Creating a personal health care plan

It begins with finding the right agent.

​Shirley SanSoucie and Dr. George Santos chat before an eye exam, one of many services offered at the health fair​. — Laura Hilliard

On Thursday afternoon, Sept. 28, the Tisbury Senior Center hosted a free health care planning workshop titled “Who’s Your Agent?,” in partnership with Hope Hospice, Hospice of Martha’s Vineyard, and Honoring Choices Massachusetts. A health care fair followed the event at the same location, with representatives from a number of local health care entities in attendance.

Although no one likes to consider losing his or her capacity to make decisions about health, it can happen in an instant. Naming a trusted person as a health care agent is a critical decision in having wishes followed when people cannot speak on their own behalf. In Massachusetts, five specific documents allow an individual to create a plan to support their wishes in such an event.

The “Who’s Your Agent?” workshop, based on the public education program by Honoring Choices Massachusetts, was presented by Ellen McCabe, RN, CHPN, and director of professional education for Hope Hospice. Using slides, video, and personal anecdotes, Ms. McCabe engaged participants in the process of creating a personal plan for meeting their health care wishes, starting by choosing a health care agent named in a health care proxy. She next discussed the personal directive, the only non-legally binding document of the five, which gives the agent and caregivers a road map for the types of care someone may or may not wish to receive.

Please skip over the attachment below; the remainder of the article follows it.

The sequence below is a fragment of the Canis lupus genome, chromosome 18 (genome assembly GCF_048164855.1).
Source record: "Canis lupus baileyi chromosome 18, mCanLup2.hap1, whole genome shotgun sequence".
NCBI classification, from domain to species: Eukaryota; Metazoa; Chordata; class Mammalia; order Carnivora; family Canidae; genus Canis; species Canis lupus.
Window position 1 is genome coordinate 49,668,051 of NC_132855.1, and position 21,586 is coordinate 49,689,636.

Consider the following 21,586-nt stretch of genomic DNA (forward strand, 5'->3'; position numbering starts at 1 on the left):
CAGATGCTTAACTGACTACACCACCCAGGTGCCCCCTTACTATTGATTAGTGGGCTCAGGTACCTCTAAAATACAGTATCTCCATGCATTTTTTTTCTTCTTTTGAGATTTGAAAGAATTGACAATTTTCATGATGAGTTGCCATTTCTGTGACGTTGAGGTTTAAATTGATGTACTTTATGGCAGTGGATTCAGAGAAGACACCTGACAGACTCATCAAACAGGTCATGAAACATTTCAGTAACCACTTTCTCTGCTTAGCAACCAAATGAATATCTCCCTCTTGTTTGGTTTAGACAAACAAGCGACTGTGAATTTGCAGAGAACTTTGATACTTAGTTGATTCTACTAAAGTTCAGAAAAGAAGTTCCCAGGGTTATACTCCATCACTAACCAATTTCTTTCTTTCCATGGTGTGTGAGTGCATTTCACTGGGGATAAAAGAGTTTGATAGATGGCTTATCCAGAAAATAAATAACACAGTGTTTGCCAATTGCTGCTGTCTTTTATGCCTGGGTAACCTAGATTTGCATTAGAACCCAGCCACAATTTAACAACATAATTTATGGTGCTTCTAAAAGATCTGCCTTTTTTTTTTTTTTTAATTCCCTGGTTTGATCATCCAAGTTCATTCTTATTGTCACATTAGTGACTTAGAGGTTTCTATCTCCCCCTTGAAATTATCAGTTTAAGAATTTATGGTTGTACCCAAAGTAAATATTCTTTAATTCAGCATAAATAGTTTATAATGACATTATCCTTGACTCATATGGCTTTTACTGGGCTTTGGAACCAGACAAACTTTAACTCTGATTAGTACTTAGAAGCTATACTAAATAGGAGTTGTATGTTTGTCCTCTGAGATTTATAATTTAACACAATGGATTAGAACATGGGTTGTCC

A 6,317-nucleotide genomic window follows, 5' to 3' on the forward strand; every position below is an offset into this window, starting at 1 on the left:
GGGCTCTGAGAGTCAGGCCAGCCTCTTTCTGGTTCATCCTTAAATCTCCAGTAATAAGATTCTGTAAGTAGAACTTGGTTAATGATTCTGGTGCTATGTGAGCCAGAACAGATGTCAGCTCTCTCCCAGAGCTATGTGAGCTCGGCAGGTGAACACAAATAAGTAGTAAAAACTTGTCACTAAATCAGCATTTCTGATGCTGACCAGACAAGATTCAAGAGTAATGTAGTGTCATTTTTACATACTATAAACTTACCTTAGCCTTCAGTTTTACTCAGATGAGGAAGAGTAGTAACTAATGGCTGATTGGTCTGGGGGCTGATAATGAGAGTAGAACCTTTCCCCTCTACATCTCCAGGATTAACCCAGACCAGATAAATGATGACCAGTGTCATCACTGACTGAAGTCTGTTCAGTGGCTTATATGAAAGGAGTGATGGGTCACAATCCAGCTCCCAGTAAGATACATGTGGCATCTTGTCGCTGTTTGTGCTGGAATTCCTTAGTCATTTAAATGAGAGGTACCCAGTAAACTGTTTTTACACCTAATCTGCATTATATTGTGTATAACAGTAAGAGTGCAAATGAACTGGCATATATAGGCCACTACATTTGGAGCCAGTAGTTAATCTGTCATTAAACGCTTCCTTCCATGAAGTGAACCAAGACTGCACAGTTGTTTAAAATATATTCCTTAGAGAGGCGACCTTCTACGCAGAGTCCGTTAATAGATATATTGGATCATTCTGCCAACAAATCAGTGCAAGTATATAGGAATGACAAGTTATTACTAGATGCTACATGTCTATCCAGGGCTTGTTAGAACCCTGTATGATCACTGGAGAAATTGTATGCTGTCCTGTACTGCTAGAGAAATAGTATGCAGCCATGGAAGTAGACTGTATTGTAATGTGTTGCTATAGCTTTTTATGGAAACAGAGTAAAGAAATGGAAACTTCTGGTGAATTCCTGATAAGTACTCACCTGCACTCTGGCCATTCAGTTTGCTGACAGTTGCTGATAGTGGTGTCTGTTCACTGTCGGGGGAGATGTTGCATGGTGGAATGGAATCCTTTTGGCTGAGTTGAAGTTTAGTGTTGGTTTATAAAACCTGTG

The durable power of attorney names a financial decision maker, and Ms. McCabe suggested that this document be completed with the assistance of legal counsel. The MOLST (medical orders for life-sustaining treatment) and CC/DNR (comfort care/do not resuscitate) documents address end-of-life decisions, and it was suggested in the workshop that these be done with a health care provider who can give individual guidance. An attentive audience filled the room to capacity, and their questions and personal stories added to the discussion.

Ms. McCabe said creating a personal health plan is important at every age and stage of health, and although the cultural barriers to discussing health, illness, and death often make these topics uncomfortable, she stressed the importance of open dialogue in talking about our wishes with those we care about, because it decreases family stress when decisions need to be made. She quipped, “It’s not about the choices. It’s about the conversation. You can’t have your wishes come true if you don’t make a plan, and that plan should be about the life you live, not the death you want.”

Moving these conversations about health, illness, and end-of-life care out of the emergency department in the midst of a crisis and into people’s homes is how to begin a dialogue about our wishes for ourselves, our health, and the health of those we care about. Programs like “Who’s Your Agent?” educate community members about how to begin tough conversations and turn them into plans that support our health care values.

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